Obama’s educational opportunity ideas include providing pre-K programs to all 4 year olds, increasing connections between high schools and colleges, as well as employers, and offering students financial incentives to keep costs down.

Ahart said with USG working on lowering costs for students through its affordability initiative, some of what Obama was especially timely.

“More access to college and keeping costs low are priorities for USG which was good to hear,” Ahart said.

Hayden said Obama’s message about education was universal.

“I think whether you’re a Democrat or a Republican, you can appreciate what the president said about education,” Hayden said.

Obama urged for a reform of the tax code, which he said would provide more incentives for companies to insource jobs and would save money that could then be used to create jobs improving American infrastructure.

He also called for fixing the “broken immigration system” through bipartisan efforts as a way to help the economy.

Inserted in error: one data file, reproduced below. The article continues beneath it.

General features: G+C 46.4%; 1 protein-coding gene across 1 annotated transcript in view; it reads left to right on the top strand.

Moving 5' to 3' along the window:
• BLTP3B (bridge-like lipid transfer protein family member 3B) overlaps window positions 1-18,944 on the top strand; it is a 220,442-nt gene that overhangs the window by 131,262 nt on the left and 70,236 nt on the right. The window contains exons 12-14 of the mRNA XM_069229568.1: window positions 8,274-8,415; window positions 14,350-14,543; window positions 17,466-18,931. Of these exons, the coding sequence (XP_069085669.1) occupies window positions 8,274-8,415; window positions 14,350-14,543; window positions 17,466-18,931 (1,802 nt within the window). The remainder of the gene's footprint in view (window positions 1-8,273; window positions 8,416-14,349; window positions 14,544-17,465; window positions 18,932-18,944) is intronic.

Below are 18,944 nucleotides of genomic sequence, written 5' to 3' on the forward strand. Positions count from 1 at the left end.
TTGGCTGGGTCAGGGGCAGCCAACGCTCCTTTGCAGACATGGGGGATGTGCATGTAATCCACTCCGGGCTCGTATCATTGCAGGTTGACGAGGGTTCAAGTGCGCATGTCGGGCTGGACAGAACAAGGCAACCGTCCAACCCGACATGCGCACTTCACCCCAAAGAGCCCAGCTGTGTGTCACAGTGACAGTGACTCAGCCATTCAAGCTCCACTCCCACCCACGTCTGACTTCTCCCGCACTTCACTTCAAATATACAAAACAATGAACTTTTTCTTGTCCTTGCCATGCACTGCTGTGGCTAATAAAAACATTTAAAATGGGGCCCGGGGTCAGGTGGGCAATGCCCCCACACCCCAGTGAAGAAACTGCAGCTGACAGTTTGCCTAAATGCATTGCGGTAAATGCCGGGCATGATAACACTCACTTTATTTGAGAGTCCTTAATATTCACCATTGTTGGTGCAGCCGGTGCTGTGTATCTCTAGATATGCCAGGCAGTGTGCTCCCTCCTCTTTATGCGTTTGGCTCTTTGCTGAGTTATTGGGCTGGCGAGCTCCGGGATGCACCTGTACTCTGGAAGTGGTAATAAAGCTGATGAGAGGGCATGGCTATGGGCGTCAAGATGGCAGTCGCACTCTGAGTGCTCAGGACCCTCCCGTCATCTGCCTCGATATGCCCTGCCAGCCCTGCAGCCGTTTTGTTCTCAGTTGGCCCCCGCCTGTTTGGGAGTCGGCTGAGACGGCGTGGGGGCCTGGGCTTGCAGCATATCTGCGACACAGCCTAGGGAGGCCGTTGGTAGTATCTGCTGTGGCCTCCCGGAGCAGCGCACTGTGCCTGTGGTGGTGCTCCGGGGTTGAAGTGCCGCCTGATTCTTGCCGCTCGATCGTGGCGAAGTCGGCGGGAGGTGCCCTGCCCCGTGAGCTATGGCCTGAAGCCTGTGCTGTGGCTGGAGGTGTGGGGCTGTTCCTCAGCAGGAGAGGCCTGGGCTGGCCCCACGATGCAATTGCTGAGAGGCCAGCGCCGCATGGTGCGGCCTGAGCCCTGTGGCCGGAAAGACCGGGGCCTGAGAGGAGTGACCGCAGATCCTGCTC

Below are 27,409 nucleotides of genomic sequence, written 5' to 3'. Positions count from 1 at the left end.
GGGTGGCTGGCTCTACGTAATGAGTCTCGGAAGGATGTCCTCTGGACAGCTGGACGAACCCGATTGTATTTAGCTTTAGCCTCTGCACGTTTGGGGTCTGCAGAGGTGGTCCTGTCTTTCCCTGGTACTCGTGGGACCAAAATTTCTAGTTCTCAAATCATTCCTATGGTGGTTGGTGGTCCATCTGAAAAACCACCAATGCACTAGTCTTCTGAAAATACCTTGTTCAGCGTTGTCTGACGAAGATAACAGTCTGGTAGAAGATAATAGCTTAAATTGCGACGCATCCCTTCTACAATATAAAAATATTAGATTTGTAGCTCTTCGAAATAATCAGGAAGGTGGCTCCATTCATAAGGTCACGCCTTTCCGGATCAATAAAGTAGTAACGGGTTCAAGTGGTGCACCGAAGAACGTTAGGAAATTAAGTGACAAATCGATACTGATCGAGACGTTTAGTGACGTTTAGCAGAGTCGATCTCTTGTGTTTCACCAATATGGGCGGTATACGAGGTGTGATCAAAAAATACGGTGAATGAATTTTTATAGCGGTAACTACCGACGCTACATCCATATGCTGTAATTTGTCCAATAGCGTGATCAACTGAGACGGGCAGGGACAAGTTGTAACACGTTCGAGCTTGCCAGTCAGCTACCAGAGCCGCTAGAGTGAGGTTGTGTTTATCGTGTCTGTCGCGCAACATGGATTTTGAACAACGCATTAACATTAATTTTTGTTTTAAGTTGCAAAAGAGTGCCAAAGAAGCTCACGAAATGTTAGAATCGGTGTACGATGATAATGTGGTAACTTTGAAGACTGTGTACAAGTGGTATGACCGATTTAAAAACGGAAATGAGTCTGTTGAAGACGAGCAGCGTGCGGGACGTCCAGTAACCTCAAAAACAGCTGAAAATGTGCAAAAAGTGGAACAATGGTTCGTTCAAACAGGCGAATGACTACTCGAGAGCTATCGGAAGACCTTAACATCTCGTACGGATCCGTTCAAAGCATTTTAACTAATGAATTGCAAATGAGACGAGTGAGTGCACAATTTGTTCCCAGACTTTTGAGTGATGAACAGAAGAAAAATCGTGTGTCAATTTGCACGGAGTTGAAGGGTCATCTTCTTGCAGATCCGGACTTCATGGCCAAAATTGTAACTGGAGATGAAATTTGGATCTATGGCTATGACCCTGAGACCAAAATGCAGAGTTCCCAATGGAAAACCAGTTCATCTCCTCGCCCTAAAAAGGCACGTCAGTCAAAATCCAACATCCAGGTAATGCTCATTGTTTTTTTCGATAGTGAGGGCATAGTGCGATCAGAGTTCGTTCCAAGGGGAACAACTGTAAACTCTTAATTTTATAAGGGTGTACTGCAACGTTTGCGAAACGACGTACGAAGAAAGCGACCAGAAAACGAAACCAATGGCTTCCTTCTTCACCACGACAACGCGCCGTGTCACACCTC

“Independent economists say immigration reform will grow our economy and shrink our deficits by almost $1 trillion in the next two decades,” Obama said.

Zuidema said he thinks “immigration (reform) will be up in the air.”

Obama called for Vice President Joe Biden to lead a revamp of the federal job training programs, and promised to connect more business to community colleges and long-term unemployed workers, in an effort to stimulate the economy.

On the topic of health care, Obama focused on getting Americans to enroll in the new Affordable Care Act system.

“I ask every American who knows someone without health insurance to help them get covered by March 31. Moms, get on your kids to sign up. Kids, call your mom and walk her through the application,” Obama said.

Obama wrapped up his State of the Union address by noting that more progress is possible.

“The America we want for our kids – a rising America where honest work is plentiful and communities are strong; where prosperity is widely shared and opportunity for all lets us go as far as our dreams and toil will take us – none of it is easy,” Obama said. “But if we work together; if we summon what is best in us, with our feet planted firmly in today but our eyes cast toward tomorrow – I know it’s within our reach.”